Elderly men dressed as elderly women once sold comfort food to Americans as a cure-all, touting its ability to alleviate the symptoms of broken-heart disease and not hitting enough home runs. Celebrate gastronomic ingenuity with today's Groupon: for $30, you get $60 worth of inventive comfort cuisine and drinks at Otom, the sister restaurant of Moto.
Executive Chef Thomas Elliot Bowman's imaginative current menu sports savory starters such as cardon soup with a 63-degree egg, pancetta, and pine nut bagna cauda sauce ($9). Main courses include smoked pork chop with corn panna cotta, crispy kale, and sauce piquillo ($21), and the fresh fish plate of the chef's daily selection (market price), which can be complemented by a cast-iron side of mac 'n' cheese with trofie noodles, sweet peas, béchamel, and goat cheese ($8). Otom's desserts, such as vanilla parsnip pie ($9), will make you feel as if you were a kid with a million-dollar check and a fake ID.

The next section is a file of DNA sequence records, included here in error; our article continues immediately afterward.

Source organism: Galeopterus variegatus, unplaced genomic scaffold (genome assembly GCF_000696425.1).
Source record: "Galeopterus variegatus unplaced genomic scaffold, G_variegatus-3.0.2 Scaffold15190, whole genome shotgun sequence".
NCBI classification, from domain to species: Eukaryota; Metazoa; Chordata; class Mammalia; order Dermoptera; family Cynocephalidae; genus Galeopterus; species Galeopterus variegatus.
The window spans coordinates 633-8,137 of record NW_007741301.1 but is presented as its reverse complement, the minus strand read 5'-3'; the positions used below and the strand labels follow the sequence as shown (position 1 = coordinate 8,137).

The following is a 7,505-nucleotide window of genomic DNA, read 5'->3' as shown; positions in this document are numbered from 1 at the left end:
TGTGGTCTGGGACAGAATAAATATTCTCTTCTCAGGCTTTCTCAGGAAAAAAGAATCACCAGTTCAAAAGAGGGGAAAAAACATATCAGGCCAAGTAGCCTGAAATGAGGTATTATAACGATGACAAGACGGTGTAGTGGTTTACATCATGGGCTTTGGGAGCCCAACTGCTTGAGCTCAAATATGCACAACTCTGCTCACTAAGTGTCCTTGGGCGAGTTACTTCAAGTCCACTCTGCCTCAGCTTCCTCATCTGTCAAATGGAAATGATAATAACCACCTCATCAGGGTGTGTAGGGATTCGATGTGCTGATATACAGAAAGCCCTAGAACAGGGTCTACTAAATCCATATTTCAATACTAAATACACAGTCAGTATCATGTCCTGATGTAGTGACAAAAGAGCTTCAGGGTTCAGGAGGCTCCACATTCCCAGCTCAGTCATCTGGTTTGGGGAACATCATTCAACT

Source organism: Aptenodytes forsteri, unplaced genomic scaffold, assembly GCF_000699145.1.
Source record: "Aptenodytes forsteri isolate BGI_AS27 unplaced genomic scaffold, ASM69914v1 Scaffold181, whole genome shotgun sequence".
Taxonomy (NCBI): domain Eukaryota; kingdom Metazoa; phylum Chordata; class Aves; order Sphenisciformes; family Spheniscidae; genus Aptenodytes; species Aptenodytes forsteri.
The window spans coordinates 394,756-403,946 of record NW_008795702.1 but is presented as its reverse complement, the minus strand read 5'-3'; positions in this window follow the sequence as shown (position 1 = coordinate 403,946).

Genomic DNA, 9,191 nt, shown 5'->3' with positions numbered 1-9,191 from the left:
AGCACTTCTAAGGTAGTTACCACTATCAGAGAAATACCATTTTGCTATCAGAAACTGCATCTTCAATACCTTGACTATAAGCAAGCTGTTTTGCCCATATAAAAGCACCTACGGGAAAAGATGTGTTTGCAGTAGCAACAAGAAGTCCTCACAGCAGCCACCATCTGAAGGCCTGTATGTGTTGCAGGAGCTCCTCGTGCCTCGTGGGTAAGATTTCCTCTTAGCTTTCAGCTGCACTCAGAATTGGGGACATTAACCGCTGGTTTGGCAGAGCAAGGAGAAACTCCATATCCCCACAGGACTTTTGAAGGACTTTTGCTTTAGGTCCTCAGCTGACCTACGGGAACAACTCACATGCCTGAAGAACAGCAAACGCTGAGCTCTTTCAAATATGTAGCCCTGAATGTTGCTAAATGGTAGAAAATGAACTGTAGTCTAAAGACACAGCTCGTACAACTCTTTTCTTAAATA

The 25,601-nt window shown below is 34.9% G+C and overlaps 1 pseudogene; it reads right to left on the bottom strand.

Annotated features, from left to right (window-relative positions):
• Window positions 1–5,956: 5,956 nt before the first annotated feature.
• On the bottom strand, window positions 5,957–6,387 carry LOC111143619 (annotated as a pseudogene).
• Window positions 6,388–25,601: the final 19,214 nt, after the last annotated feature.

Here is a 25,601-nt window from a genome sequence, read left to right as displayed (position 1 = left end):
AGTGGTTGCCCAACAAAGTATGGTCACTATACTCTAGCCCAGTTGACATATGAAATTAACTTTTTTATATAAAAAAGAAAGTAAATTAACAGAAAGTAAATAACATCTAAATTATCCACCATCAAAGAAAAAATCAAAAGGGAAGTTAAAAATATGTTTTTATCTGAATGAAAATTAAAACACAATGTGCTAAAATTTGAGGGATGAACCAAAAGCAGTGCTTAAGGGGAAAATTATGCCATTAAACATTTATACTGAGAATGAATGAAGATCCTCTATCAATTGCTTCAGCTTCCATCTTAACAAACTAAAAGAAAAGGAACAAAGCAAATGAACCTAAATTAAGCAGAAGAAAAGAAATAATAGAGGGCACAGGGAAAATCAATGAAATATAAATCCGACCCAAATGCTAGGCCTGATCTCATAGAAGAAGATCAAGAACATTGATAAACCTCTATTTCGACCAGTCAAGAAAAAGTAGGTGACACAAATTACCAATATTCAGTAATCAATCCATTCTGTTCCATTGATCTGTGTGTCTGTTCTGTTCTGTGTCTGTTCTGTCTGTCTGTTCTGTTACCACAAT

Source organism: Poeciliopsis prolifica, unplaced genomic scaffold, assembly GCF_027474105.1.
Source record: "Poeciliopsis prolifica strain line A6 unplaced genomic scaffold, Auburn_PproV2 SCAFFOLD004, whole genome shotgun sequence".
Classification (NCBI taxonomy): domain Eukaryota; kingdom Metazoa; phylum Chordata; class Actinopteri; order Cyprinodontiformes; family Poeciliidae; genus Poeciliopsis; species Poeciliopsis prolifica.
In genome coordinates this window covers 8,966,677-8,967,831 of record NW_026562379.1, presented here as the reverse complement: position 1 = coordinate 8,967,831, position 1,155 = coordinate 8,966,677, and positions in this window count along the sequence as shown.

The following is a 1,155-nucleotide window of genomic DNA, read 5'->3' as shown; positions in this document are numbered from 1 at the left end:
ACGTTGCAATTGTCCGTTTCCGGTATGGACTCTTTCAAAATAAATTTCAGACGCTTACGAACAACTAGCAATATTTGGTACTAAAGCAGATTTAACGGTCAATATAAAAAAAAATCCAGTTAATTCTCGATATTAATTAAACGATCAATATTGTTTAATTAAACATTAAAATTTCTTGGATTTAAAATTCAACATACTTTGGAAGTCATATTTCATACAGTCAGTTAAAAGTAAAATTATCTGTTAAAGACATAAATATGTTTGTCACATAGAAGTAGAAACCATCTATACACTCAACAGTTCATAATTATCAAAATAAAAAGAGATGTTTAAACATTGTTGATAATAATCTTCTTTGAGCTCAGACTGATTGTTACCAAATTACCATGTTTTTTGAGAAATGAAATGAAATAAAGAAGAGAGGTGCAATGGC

Otom, housed in a former art gallery, has a minimalistic, elegant interior with exposed brick and a fireplace that constantly burns blank CDs. Sip libations such as the Pale Moon cocktail (True North vodka, lychee syrup, house sour, and vanilla bitters, $11) while seated at a large communal table or at your own table gussied up with orange daisies.
This deal is not valid on New Year's Eve or with any other offers. Dine-in only.
- His BLT likewise skips the typical crispy bacon, watery lettuce and flimsy tomato in favor of luscious magnificent tender braised pork belly, bright neon romaine puree, and heirloom tomato jam. – Michael Nagrant, Centerstage
Time Out loves Otom's down-to-earth take on molecular gastronomy:
- While there’s still a bit of frothing, foaming and dehydrating going on, the majority of the dishes deftly dress up classics-mac and cheese gets double-smoked bacon and truffled white cheddar, braised short-rib meat is stuffed into ravioli and coupled with candied sweet potato, and its banana split is somewhat deconstructed, isolating the flavors to remind you just what makes up a classic in the first place. – Time Out